Safest is to assume (parse for: makes an *** of U and ME) that a random reader is interested but not yet totally knowledgeable (as we all are). Cathode resistors give us an unambiguous, safe, temperature insensitive, 1% plus meter accurate, should-have-been-there-already measurement. So, I campaign for this as a standard practice for professional restorations, possibly even including chassis mount test points at the cathodes.

Was looking at an acquaintance's H. H. Scott early 299 today. Somebody in its earlier history had already installed 10R cathode resistors, test points sockets, some effort to remove the speaker polarity switching, nice JJ B+ caps, some modern but Russian coupling caps where needed, etc., beautiful work. I really couldn't have done better. Sadly, I'm pretty certain that the power transformer has some shorted internal windings. When I quit crying tomorrow, I'll cut all the other secondaries fully free to be fersure fersure, and there it is.

All good fortune, and cry me a river,
Chris

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#### Diabolical Artificer

Nothing much to add that hasn't already been said apart from setting the bias @ X volts or the cathode current @ YmA doesn't give one the full picture of a valves DC operating conditions. A better methodology might be to determine the valves quiescent power OP. EG Va * Ik. I set my amps OP valves at about 75% of datasheet maximum as I'm after long life as apposed to maximum OP power.

Andy.

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#### AlanInSitges

Your amp is over 60 years old!!!! Well done you for keeping it alive
As you've replaced power output stage valves with a new set .....are V4 and V5 performing as designed?
Do they mirror each other? A test point comparison chart would answer this.
Check your resistors ....do they match? They may have drifted out by now.
Yeah, I'm no stranger to vintage equipment! I've wanted a Scott amp for a long time but in Europe they are so, so expensive, and need autoformers, etc. I came across this Vieta model and really like the design. It's also built like a tank with very large transformers, etc. They are plentiful in Spain and go for around 200€ so provided it sounds like it should it will be great bang for the buck.

Aside from output all the tubes are original Siemens, both halves of V4 and V5 test very strong. The phase inverters are working correctly and have identical signals on their outputs, plenty of gain from the driver and both channels look the same on a scope. I spot-checked the resistors and haven't found any that are more than a couple % off. The coupling caps were also spot-checked for capacitance and leakage and seem to be fine. This is surprising since I'm used to American gear full of leaky bumblebees etc., and this amp has"mustard" caps that seem to be either dead reliable or absolute garbage depending on who you ask.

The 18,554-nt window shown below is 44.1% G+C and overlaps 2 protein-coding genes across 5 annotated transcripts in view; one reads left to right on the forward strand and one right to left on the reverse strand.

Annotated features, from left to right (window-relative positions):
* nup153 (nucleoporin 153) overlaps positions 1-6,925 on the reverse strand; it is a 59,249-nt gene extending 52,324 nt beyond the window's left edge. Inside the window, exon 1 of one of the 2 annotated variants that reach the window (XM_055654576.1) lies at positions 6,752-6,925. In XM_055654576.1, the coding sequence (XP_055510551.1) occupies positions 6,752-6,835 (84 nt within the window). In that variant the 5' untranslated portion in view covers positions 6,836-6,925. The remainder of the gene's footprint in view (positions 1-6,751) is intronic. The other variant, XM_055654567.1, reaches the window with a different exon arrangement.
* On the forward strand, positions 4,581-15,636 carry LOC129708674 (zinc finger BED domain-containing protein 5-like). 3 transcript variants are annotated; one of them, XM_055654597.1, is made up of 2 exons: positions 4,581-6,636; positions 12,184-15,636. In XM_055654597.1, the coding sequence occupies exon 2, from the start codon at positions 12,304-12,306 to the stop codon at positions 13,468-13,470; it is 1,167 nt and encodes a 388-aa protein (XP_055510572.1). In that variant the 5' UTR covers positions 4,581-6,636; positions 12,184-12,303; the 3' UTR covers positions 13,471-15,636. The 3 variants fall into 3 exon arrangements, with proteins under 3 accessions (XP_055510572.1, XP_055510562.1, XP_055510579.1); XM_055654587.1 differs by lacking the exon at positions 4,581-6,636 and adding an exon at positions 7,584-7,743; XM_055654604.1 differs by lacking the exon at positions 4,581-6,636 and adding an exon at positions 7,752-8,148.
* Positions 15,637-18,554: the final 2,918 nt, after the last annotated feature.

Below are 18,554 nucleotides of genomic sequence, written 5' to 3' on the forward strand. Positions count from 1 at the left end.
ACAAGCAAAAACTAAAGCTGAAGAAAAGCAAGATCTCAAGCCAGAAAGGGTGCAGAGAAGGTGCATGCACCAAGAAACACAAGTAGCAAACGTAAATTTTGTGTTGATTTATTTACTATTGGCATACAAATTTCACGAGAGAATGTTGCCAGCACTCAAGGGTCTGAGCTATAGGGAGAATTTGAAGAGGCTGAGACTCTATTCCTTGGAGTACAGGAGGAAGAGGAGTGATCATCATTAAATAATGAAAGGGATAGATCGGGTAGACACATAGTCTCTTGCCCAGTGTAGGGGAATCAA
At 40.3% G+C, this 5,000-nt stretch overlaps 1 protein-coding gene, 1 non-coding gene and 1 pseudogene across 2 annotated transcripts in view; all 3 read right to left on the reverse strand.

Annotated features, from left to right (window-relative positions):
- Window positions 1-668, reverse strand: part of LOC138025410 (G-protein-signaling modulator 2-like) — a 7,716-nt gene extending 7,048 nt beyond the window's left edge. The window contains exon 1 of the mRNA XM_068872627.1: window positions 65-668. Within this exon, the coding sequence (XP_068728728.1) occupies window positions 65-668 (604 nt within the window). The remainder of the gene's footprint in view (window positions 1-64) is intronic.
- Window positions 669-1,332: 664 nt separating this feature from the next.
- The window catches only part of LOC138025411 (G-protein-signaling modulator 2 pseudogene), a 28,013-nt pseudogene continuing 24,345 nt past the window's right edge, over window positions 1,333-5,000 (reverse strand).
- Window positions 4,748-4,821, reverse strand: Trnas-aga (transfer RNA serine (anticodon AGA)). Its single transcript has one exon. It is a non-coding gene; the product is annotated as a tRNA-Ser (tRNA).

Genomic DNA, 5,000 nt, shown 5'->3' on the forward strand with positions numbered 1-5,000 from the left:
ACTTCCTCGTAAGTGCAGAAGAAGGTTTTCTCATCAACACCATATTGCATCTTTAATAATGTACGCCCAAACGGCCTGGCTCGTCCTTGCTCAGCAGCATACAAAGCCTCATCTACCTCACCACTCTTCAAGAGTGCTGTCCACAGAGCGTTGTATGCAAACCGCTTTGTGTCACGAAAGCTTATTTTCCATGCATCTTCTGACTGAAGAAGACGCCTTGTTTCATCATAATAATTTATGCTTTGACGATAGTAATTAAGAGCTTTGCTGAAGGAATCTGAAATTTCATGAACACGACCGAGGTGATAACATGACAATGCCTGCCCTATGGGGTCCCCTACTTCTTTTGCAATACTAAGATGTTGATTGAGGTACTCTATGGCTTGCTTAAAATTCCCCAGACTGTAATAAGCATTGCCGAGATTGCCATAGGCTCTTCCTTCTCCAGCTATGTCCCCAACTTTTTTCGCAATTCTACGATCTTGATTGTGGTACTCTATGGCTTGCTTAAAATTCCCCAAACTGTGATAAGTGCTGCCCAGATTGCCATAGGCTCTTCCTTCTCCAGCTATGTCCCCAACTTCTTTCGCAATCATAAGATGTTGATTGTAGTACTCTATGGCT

#### pl802

" both channels look the same on a scope"
"Yeah, I'm no stranger to vintage equipment"
You have great resources to fix your amp and experience too,please continue!
Going over all solder joints using a jewellers monocle may restore dry joins.
Looking at the schematic the signal path is quite long.....several pots and switches etc before the output.
Maybe isolate each stage and examine it under your scope as you go along.

#### AlanInSitges

Following Sorento's suggested method, all four new tubes are running between 31.5 and 32ma so I'm gonna leave it as-is.

I've got two more problems to solve now: the phono stage is oscillating like crazy, I've got an 11V peak-to-peak sinewave at 82kHz on the second plates of both V1 and V2. Odd that it's both channels, yeah? I've also got a fairly loud hum in both channels, all inputs, like a ground loop. If I touch the chassis with my hand the level drops quite a bit. This is using the old 2-prong non-grounded plug, and it's going through an isolation transformer. I'm guessing the first step is to replace that power cord with a proper grounded one and see how it goes from there.

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#### AlanInSitges

Someone already replaced the Siemens EL84s with some 6P14Ps, one of which has almost no emission.

#### huggygood

Following Sorento's suggested method, all four new tubes are running between 31.5 and 32ma so I'm gonna leave it as-is.

I've got two more problems to solve now: the phono stage is oscillating like crazy, I've got an 11V peak-to-peak sinewave at 82kHz on the second plates of both V1 and V2. Odd that it's both channels, yeah? I've also got a fairly loud hum in both channels, all inputs, like a ground loop. If I touch the chassis with my hand the level drops quite a bit. This is using the old 2-prong non-grounded plug, and it's going through an isolation transformer. I'm guessing the first step is to replace that power cord with a proper grounded one and see how it goes from there. View attachment 1243933
Try with the amp closed (with its cover and lower plate screwed on)